Doug's Take: 'Non-Stop' is a flawed but first-rate thriller

Published: Thursday, Feb. 27 2014 3:30 p.m. MST

This image released by Universal Pictures shows Corey Stoll in a scene from "Non-Stop."

Associated Press

There is palpable tension and even a discordant note in every scene of the new film “Non-Stop.”

This is clearly Liam Neeson’s movie, and he is riveting as Bill Marks, a federal air marshal who boards a transatlantic flight only to start receiving text messages from someone onboard demanding $150 million. Along with the demand is the promise that someone will be killed every 20 minutes if the demand isn’t met.

Wow. The hook is set, and I’m buckled up for the ride.

As the taunting texts appear, more and more is revealed about the air marshal himself. It is obvious that Marks is a troubled man. We see him bolstering himself with a stiff drink in his car as he heads for the terminal. We witness his edginess as he goes through the lines and the process of boarding. We discover he hates to fly, and as the plane lifts off, his seat-mate, Jen — played by Julianne Moore — notes his anxiety and tries to distract him with small talk and a gentle touch.

He is so uptight that he sneaks off to the restroom, duct tapes the smoke detector and relishes a few drags on a cigarette — a clear violation of a federal law. This is when the first text appears.

But who is sending the messages?

I need to be very careful from this point on because I don’t want to anything to be a spoiler. Let me just say that as the air marshal starts to look at everyone on the flight as a suspect, and people do indeed start to die, his personal demons undermine his credibility while a very complex conspiracy unfolds. Ground control starts to doubt him, the crew is suspicious and the passengers’ fears reach a boiling point.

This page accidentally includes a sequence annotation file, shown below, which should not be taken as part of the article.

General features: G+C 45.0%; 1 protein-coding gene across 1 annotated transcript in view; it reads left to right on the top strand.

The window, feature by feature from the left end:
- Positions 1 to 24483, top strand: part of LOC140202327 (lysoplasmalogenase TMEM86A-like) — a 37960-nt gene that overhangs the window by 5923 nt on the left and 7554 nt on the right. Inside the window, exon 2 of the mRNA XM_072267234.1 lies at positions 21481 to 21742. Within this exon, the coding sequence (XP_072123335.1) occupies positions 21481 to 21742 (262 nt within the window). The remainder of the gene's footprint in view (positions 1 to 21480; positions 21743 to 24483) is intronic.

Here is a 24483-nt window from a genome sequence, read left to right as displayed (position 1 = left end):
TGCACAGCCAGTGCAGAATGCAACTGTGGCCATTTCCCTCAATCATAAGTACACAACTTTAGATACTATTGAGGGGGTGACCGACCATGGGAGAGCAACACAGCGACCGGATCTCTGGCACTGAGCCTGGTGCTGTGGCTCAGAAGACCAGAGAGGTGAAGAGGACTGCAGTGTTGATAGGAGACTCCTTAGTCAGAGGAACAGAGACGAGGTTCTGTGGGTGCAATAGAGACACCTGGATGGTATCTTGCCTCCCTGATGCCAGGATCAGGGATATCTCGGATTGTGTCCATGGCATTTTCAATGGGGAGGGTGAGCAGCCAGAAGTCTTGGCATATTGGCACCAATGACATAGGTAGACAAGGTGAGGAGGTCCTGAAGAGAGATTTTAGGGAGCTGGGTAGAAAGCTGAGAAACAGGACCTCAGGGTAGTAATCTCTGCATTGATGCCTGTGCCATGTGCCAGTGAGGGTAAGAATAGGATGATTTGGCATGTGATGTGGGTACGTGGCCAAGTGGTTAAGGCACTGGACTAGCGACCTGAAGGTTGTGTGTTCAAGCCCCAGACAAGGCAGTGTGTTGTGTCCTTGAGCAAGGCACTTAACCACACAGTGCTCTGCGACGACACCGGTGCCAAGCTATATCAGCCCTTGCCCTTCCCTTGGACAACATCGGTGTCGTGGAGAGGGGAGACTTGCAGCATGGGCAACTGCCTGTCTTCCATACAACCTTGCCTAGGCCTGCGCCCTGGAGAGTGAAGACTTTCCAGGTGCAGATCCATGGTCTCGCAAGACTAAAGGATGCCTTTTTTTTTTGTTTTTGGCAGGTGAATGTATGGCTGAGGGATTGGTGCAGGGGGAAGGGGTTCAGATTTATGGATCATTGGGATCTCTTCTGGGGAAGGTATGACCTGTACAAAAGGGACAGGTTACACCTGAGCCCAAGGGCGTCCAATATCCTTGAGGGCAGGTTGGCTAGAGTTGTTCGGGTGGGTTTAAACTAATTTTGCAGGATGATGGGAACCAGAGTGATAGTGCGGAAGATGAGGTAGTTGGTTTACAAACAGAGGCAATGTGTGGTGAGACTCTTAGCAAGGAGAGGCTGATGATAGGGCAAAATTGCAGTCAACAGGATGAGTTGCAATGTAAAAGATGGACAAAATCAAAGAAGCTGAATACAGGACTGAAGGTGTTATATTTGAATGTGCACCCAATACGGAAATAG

This is a first-rate thriller. Now, admittedly, you don’t want to overthink the plot and the plausibility. I previously mentioned the complexity. Well, that might have been an understatement. But still, I was fully invested for each of the 106 minutes. I bought it all.

Neeson is fabulous in delivering a very tough yet kind and vulnerable character. Moore, as usual, is wonderful. Then there’s a great supporting cast, almost each member of which, in the course of the flight, is a suspect.

I acknowledge there are flaws, but it’s been a long time since I‘ve enjoyed a thriller this much. It’s rated PG-13, and I’m giving “Non-Stop” 3½ stars.

Get The Deseret News Everywhere

Subscribe

Mobile

RSS